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PRIMATE EVOLUTION: A BIOLOGY OF HOLOCENE EXTINCTION AND SURVIVAL ON THE SOUTH-EAST ASIAN SUNDA SHELF ISLANDS.

A.H. HARCOURT 1 and M.W. SCHWARTZ 2
1.
Dept. of Anthropology, 2. Dept. of Environmental Science and Policy
University of California, One Shields Ave., Davis, CA 95616, USA. ahharcourt@ucdavis.edu

ABSTRACT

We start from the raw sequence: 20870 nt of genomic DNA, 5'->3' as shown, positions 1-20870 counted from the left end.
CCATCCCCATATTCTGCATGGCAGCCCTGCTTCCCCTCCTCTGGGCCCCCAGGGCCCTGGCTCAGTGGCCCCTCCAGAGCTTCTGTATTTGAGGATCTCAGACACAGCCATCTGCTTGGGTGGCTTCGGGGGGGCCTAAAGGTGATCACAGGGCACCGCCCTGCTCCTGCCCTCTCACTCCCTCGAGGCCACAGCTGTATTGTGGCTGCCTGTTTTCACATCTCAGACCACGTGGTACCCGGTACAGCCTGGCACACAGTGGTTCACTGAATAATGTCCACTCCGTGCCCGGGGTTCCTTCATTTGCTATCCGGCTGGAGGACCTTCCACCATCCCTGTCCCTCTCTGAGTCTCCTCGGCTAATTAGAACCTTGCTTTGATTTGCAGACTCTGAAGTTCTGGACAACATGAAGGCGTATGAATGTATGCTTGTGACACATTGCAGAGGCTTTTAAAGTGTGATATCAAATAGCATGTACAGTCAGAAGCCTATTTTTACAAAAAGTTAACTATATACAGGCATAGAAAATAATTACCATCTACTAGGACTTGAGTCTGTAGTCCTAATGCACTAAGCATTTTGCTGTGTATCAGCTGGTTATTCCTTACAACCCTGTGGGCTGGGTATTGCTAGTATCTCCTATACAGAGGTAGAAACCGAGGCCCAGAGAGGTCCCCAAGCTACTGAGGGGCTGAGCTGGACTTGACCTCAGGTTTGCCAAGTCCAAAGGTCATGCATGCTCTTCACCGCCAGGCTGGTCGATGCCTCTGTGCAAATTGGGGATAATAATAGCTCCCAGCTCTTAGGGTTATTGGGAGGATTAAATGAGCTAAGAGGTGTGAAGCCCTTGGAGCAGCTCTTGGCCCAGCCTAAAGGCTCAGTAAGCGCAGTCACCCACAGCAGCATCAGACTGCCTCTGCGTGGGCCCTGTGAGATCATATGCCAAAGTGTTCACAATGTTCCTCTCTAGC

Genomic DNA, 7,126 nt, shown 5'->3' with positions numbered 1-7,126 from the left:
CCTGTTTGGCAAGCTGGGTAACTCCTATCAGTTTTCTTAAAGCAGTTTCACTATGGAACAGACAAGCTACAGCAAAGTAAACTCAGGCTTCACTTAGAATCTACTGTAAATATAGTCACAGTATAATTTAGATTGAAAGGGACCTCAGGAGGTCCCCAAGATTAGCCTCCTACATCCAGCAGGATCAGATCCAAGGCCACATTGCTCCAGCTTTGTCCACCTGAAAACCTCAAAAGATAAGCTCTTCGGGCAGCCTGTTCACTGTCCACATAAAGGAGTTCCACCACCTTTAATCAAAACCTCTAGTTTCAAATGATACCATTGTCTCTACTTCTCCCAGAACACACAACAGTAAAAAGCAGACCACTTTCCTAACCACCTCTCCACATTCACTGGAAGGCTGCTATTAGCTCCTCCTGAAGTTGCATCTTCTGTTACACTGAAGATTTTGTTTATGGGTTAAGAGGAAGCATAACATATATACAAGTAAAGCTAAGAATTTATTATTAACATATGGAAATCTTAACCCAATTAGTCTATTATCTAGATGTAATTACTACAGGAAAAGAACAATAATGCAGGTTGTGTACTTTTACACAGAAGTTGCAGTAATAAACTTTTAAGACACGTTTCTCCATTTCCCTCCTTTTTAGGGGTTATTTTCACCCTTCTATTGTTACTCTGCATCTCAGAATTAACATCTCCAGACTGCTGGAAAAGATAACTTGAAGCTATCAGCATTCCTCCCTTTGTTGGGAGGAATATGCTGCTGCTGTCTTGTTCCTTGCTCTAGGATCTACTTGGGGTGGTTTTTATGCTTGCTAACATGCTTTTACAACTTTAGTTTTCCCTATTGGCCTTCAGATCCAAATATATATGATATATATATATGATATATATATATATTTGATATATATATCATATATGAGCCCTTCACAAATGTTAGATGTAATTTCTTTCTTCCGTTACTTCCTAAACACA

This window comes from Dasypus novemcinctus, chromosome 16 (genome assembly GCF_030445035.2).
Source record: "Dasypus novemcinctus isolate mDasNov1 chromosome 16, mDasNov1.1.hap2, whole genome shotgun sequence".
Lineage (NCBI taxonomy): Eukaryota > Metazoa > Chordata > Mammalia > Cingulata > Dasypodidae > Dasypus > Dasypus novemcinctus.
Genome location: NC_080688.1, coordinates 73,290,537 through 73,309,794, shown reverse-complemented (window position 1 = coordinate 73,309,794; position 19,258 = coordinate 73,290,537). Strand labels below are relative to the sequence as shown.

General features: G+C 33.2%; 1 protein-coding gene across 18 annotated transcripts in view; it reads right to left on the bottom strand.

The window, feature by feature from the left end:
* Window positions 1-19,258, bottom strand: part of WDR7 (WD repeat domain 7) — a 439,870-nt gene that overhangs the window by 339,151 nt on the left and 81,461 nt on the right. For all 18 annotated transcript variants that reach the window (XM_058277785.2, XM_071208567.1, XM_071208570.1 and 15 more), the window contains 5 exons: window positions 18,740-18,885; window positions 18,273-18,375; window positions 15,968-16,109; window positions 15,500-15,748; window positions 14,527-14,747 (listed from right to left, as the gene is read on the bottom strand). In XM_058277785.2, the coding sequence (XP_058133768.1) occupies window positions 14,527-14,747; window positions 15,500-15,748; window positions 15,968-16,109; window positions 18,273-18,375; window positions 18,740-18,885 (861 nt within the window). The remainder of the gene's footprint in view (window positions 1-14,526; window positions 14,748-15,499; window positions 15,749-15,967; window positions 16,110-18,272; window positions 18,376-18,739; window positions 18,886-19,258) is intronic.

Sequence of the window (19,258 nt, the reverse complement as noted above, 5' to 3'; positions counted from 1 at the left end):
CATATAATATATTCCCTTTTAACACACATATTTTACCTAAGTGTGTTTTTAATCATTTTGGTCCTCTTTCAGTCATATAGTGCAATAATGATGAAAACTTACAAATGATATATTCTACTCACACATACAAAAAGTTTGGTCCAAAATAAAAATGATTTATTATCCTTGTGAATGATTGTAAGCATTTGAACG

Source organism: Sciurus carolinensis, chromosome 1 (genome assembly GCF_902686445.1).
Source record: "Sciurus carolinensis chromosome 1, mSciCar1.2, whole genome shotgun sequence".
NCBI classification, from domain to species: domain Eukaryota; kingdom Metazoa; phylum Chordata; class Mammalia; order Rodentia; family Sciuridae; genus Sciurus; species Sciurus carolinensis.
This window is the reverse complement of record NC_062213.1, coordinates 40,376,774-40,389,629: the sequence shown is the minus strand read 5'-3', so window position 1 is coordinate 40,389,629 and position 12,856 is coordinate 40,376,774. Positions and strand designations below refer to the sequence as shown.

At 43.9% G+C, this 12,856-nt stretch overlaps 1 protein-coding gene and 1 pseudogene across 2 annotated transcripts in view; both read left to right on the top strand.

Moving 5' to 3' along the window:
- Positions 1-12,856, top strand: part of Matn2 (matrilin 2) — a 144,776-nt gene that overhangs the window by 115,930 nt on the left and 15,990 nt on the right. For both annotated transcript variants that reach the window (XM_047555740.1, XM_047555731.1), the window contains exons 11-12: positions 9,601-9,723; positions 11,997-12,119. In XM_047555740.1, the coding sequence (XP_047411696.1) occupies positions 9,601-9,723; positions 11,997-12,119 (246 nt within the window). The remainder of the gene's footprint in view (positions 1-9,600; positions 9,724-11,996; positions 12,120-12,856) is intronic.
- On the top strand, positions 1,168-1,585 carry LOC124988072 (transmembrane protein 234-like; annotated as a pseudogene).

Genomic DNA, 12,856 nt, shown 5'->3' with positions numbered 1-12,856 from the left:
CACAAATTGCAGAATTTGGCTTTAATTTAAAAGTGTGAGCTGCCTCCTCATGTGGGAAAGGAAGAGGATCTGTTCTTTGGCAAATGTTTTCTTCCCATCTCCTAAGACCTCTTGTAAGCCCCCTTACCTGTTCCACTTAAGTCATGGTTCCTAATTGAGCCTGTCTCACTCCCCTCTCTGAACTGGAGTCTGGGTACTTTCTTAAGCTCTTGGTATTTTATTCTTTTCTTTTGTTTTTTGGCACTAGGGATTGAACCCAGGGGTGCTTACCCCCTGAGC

What biological traits distinguish taxa susceptible to extinction from less susceptible taxa? Substantiated island biogeographic theory suggests that after insularization, small islands lose more species than do large islands. Thus, susceptible taxa are those now found on only large islands. The traits of susceptible taxa can thus be found by comparing the biology of species found only on large islands with those also found on small islands. The islands examined here are those of the Sunda Shelf, created as a result of the Holocene rise in sea levels of 120 m. We use four statistical comparisons: comparative analysis by (phylogenetically) independent contrasts (N = 8 contrasts at the sub-generic or deeper level), Spearman correlations, stepwise regression, and principle components analysis (N = 9 sub-genera/genera). The genera and one sub-genus considered are: Hylobates, Macaca, Nasalis, Nycticebus, Pongo, Presbytis, Symphalangus, Tarsius, and Trachypithecus. Traits of risk appear to be large body mass, low density, large annual home range, and low maximum latitude. Expected traits that did not correlate with susceptibility were low interbirth interval, high percent frugivory, high group mass, low altitudinal range, and small geographic range. The risky traits also apply to just the anthropoids (i.e., prosimians excluded). The risky traits are explained if susceptibility is induced by requirements for a large extent of habitat, a small population size, and specialization. These findings, which indicate that efficiency and plasticity of use of the environment separate susceptible from successful primate taxa, might be relevant to understanding of hominoid evolution.